In order to reduce the effect of magnetic print through and contact recording, the magnetic particles of magnetic materials on both sides of the substrate are aligned in differing magnetic orientations during the manufacturing process. The magnetic orientation of each side is of sufficient angular displacement with respect to the other side to minimize the effects of contact recording and print through. The orientation of the magnetic particles on each side can be coplanar with the recording surface of the magnetic tape (x and y axis) or perpendicular to the recording surface (z axis) of the magnetic tape or vector combinations thereof. The greater the angular disparity between magnetic orientations (up to the point of being orthogonal) on the two sides of the magnetic recording tape, the lesser the possibility of magnetic print through or contact recording.
The tape drive used to read the two sided magnetic tape can include two sets of read/write heads, with one set of read/write heads being located on each of the two sides of the magnetic tape as it travels through the tape path in the tape drive. In the preferred embodiment, the two sets of read/write heads can comprise identical read/write elements and can use identical recording channels components for reading/writing data to each side of the tape. The difference between the two sets of read/write heads being that each has an azimuth alignment with the tape that allows each set of read/write heads to perform read/write operations on one side of the tape.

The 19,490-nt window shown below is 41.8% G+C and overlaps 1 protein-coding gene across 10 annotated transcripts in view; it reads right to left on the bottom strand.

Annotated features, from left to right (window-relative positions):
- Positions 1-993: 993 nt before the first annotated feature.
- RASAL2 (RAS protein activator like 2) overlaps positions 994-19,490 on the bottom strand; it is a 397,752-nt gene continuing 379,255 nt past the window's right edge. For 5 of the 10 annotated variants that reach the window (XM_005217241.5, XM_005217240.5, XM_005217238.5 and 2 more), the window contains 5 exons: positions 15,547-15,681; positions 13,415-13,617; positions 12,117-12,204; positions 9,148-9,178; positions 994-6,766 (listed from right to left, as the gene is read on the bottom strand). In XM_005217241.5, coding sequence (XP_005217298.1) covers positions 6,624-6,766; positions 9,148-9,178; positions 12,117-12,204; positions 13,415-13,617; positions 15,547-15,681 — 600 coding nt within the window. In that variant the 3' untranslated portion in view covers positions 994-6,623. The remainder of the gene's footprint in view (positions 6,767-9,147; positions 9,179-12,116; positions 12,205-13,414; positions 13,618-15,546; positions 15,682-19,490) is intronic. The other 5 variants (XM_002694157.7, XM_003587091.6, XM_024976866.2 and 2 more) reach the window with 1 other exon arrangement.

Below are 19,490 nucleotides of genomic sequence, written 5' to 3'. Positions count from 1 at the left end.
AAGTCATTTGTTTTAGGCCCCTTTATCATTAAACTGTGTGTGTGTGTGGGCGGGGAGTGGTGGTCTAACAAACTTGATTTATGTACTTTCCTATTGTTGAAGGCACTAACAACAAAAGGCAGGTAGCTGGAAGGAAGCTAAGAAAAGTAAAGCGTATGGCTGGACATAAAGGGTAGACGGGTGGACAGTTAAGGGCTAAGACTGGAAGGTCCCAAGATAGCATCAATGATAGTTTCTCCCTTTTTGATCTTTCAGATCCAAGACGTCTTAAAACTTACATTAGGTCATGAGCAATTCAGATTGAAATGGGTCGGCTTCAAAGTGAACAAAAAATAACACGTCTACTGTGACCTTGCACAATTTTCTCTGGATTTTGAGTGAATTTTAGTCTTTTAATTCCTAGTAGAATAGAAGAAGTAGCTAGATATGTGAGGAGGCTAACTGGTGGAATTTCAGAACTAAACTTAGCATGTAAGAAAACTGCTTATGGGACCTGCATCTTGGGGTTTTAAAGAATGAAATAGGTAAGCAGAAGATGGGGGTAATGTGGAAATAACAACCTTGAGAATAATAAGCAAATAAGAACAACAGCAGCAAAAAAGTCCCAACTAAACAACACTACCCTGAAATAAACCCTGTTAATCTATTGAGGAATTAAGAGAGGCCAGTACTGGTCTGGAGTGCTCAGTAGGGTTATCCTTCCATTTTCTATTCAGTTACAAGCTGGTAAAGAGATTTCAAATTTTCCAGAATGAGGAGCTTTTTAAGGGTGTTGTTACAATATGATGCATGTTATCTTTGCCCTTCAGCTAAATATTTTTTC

The two sets of read/write heads concurrently read/write data on the respective sides of the magnetic tape thereby operating at twice the data transfer rate of a single read/write head tape drive. Alternatively, the data can be written at the data transfer rate of a single read/write head by successively activating the two read/write heads to write data first on one side of the magnetic tape then on the other side of the magnetic tape. To minimize print through and contact recording effect during storage write and/or read operations, each of two sets of read/write heads are aligned to generate read/write magnetic fields on one side of the magnetic tape that are angularly displaced with respect to the generated read/write magnetic fields on the other side of the magnetic tape.